Colombia’s government and FARC guerrillas will sign a new peace accord in Bogota, after a previous agreement to end the country’s half-century of conflict was rejected in a referendum, said both parties.
The new accord will be submitted to Congress for approval, rather than put to another referendum.
Last month voters taking part in that referendum surprisingly rejected the first accord. Critics said it went too easy on the rebels, who have been waging what is now Latin America’s last insurgency.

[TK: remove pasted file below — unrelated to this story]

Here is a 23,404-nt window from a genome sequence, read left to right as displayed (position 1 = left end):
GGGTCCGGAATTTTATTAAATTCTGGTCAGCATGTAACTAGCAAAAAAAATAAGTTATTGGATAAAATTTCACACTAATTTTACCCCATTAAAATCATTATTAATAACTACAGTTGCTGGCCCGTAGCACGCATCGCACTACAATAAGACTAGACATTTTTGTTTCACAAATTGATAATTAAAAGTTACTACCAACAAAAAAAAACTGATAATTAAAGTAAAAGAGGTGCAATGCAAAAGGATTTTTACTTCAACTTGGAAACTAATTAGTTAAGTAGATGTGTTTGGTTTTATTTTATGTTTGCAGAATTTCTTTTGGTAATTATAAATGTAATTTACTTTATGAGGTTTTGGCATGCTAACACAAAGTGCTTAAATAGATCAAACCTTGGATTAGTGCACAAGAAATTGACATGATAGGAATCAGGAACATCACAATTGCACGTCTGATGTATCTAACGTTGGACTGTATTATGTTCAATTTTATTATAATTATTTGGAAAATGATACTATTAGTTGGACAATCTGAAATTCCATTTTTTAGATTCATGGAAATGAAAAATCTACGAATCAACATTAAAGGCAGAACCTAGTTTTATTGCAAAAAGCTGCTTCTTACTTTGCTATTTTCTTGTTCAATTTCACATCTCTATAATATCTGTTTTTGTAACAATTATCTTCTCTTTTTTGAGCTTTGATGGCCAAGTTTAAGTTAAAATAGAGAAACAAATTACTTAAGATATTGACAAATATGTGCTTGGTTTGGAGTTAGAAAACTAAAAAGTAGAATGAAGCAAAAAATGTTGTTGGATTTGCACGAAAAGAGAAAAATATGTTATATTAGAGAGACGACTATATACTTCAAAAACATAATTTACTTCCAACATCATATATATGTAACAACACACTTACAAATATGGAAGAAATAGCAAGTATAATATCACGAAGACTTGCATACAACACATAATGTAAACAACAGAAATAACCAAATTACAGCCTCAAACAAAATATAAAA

“The government and FARC delegations have agreed to sign the final agreement to end the conflict and build a stable and lasting peace,” negotiators from both sides said in a statement on Wednestay.
The new accord was first announced on November 12. The signing will take place at 11:00 am (local time) at the Colon Theater in Bogota, they said. The accord will then be submitted to Congress, the two sides said.
“We are working out the procedures necessary for this,” they said.